This is not a widely publicised way of cutting our carbon footprint, mainly because it’s so damn unpopular. Almost as unpopular as population capping. No-one wants to limit their horizons, we all want to see the world, but cutting back on short-haul flights is seen by many as the single most significant thing we can do to save the environment.
According to my tutor Bibi van der Zee, you could live in a mud hut, eating leaves for sustenance, and one flight a year would undermine all that good work. The melting polar-ice caps have led Bibi to contemplate giving up and accepting the inevitable demise of our fragile eco-system.
But one group that refuse to give up are Plane Stupid. This month they stepped up their protests by controversially breaking into Stansted Airport. Eight of the 49 protesters appeared in Harlow Magistrates’ Court today and, by a lucky co-incidence, I was there to see their case get passed on like a hot potato. The case will now go to Chelmsford Magistrates Court after the Harlow Magistrates refused to even deal with the simple criminal matter of trespassing. Clearly they were scared off by the estimated £2.5m in damages quoted by the Crown Prosecution Service.
Regardless of the outcome, you have to admire the audacity of Plane Stupid and their boldness to take action over what they believe in.
At this point, I feel obliged to play my hypocrite card and admit that I am flying to France next month. I love going snowboarding and don’t want to give it up. But, at the rate things are going I may have to start going further afield to find real snow…

De Menezes Déjà Vu

An innocent victim
An innocent victim

Killing an innocent man on a tube train is not illegal.

That much we have already learnt this week from Sir Michael Wright QC.

Today the jury in the Jean Charles De Menezes case returned an open verdict, but I can’t help but wonder if, given the chance, they would have plumped for a verdict of unlawful killing.

There has been considerable fallout from the Jean Charles De Menezes inquest, with pertinent details coming to light every day. Last year the BBC put together a great step-by-step reconstruction of the events of 22 July 2005, which really brings the story to life. You can map the movements of the officers right down to the final actions.  For example, a surveillance officer failed to identify De Menezes as he was leaving his flat, because the officer in question was ‘relieving himself’ as the BBC so tactfully puts it. But, the main question people have been asking is will this happen again?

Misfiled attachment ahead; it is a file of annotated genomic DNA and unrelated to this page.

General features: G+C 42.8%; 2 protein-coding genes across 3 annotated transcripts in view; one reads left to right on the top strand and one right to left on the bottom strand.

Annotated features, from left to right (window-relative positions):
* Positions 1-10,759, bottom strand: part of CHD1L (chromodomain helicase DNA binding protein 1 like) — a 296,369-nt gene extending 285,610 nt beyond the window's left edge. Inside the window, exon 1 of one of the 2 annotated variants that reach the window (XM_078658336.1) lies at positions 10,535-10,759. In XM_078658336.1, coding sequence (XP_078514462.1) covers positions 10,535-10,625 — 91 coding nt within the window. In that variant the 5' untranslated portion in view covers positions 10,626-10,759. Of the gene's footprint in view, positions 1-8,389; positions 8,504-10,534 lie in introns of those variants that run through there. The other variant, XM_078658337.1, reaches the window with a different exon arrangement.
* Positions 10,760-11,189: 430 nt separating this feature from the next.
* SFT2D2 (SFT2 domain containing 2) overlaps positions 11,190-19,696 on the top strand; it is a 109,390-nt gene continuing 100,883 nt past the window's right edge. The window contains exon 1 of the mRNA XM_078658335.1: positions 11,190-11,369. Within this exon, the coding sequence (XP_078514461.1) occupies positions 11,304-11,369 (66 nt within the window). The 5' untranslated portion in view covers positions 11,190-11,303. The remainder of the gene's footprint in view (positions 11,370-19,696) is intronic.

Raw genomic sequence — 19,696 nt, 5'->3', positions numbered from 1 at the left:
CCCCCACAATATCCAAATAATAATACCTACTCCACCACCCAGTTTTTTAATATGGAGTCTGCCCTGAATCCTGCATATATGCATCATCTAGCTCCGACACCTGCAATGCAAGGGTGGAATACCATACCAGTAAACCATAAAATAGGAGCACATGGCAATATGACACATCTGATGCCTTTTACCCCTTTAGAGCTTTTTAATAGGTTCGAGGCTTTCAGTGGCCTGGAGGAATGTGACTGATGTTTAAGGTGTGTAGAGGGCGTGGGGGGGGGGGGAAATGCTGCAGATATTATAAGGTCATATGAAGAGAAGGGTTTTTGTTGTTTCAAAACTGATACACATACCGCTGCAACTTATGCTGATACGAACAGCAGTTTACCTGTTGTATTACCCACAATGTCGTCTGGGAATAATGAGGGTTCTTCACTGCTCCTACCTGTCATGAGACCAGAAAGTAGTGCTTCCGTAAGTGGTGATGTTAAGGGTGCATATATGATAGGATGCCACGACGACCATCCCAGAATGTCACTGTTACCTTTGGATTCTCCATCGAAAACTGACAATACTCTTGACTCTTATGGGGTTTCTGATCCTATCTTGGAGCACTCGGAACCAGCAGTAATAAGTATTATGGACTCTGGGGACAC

Well, I don’t think it’s a great leap to argue that it already has. Last week.

The case of David Sycamore may not garner  quite as much sympathy as that of Jean Charles De Menezes. He cannot be described as innocent in the same way – he was armed (albeit with an imitation firearm) and he was mentally unstable. But several of the excuses that have been put forward by Cressida Dick in response to the De Menezes case do not apply. We are not directly reeling from a major terrorist attack anymore and David Sycamore was not a suspected suicide bomber.

In such circumstances, should there be a shoot to kill policy? Understandably Sycamore was identified as a dangerous suspect, but surely there are less fatal ways of neutralising the threat he posed to the public. Attack dogs or Tasers for example? Once again the suspect was allowed to travel through a public area before the police finally made their move. Again we have to ask – if he was so dangerous, why was he not dealt with sooner?

The final moments of David Sycamore’s life are tinged with irony – his family says that he used to go to Guildford Cathedral to find inner peace. The image of a man gunned down on Cathedral steps at 3pm on a Sunday can hardly do the Police’s image any favours.

Once again, the IPCC have been called in to investigate. Once they deliver their findings, it hope this horrific story will get the mainstream coverage it deserves. But at the end of the day, I would not be surprised no decisive action was taken. This is certainly one case I’ll be watching with a keen eye.